The Faye and Lucille Stewart Professorship

The Faye and Lucille Stewart Professorship in Forest Engineering was made possible by a bequest from Faye Stewart, an OSU alumnus who was an innovator in the forest industry and a generous philanthropist.

Faye Stewart was born to a logging family in Rujada, Ore., and lived in "The Bears Den" lumber camp for the first two years of his life. In 1934, he enrolled at OSU (then called Oregon Agricultural College) to pursue a degree in logging engineering, following the suggestion of his father, LaSells Stewart.

In 1946, he and his brother "Stub" Stewart and brother-in-law, Larry Chapman, bought the Bohemia Logging Company from LaSells Stewart, and turned the small business into a thriving industry leader.

Throughout his career, Faye Stewart was on the forefront of several forestry innovations, including creating a market for laminated beams and logging from the air with helium balloons.

Faye and Lucille Stewart supported many endeavors at OSU, endowing a graduate fellowship in Forest Engineering and contributing to Athletics and unrestricted funds. In the early 1980s, Faye, Stub, and their sister, Dorothy Chapman, supported the construction and maintenance of the LaSells Stewart Center, named to honor their parents. Later Faye and his brother Stub created the Stewart Professorship for Gene Research.

For his outstanding contributions to Oregon State University, Faye Stewart was the recipient of the OSU Distinguished Service Award in 1992 and the E.B. Lemon Distinguished Alumni Award in 1993.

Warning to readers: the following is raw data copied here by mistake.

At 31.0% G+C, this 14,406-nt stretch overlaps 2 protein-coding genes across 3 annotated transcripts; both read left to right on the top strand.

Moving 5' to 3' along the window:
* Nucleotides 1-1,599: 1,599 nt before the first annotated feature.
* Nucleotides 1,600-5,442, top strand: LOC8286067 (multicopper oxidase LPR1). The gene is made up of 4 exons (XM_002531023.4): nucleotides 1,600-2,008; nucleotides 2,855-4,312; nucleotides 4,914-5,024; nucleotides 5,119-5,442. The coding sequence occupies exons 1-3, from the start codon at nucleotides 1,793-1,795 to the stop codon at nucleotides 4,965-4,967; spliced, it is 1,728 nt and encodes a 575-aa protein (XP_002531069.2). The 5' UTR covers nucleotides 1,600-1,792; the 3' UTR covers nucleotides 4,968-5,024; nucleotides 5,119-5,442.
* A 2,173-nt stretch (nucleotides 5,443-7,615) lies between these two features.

Woodam Chung

Woodam "Woody" Chung received his doctorate from Oregon State and taught at the University of Montana before returning to his alma mater in 2014 to serve as the Stewart Professor of Forest Operations.

An associate professor in the Department of Forest Engineering, Resources, and Management, he specializes in forest operations planning and management, including timber harvesting and restoration treatments for healthy forest landscapes.

Born in South Korea, Chung earned his bachelor's and master's degrees at Seoul National University, and served two years with a Korean volunteer program doing forestry and agriculture work in Indonesia. He is active in the International Union of Forest Research Organizations, a global network of 15,000 scientists in more than 110 countries: the largest international association in forestry. Chung is currently chair of IUFRO's Division of Forest Operations Engineering and Management.

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